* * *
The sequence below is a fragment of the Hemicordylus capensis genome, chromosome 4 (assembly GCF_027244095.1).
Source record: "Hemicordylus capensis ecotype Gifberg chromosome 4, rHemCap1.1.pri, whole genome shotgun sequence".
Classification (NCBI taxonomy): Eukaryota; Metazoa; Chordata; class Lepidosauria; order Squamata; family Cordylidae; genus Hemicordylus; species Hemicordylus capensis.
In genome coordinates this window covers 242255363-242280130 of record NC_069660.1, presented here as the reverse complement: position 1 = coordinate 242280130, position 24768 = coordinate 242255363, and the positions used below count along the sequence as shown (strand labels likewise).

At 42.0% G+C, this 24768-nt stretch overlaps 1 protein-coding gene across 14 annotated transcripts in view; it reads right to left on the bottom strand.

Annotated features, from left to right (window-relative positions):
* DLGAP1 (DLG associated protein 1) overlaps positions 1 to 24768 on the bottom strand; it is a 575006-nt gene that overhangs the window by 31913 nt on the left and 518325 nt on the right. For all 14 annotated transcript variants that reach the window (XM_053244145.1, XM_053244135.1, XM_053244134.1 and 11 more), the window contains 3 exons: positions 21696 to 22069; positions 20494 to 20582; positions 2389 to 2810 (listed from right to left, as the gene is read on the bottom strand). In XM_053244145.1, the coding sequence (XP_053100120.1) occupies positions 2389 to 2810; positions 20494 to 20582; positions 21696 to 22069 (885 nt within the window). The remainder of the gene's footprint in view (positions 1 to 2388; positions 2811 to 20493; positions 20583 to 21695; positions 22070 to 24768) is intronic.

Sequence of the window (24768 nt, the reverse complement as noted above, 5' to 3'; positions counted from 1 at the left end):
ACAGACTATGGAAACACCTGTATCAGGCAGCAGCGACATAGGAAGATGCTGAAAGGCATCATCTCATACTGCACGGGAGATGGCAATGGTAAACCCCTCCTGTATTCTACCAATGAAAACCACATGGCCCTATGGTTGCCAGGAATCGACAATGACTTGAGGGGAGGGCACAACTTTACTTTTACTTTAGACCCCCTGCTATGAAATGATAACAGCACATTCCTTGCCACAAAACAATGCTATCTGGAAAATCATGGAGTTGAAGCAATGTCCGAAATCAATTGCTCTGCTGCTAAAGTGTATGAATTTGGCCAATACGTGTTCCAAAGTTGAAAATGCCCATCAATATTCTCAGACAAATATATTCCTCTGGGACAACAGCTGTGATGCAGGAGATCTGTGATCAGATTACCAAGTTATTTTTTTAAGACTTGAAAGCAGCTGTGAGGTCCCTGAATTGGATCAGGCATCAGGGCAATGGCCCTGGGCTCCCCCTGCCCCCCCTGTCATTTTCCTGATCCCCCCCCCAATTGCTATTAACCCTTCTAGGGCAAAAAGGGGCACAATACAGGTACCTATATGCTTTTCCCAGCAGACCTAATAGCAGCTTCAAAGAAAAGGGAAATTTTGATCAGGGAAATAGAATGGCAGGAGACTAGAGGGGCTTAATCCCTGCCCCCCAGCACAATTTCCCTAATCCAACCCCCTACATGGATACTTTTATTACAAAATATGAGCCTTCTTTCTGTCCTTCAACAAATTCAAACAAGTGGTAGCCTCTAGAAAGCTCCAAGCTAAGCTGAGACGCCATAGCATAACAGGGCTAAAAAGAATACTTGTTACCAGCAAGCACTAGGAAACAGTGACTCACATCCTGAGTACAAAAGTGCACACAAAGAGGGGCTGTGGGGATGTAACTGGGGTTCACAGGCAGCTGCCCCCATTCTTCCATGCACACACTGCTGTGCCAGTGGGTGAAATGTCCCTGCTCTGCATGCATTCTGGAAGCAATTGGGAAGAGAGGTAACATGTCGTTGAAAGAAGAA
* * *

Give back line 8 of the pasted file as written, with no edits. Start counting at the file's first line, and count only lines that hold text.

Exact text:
Sequence of the window (24768 nt, the reverse complement as noted above, 5' to 3'; positions counted from 1 at the left end):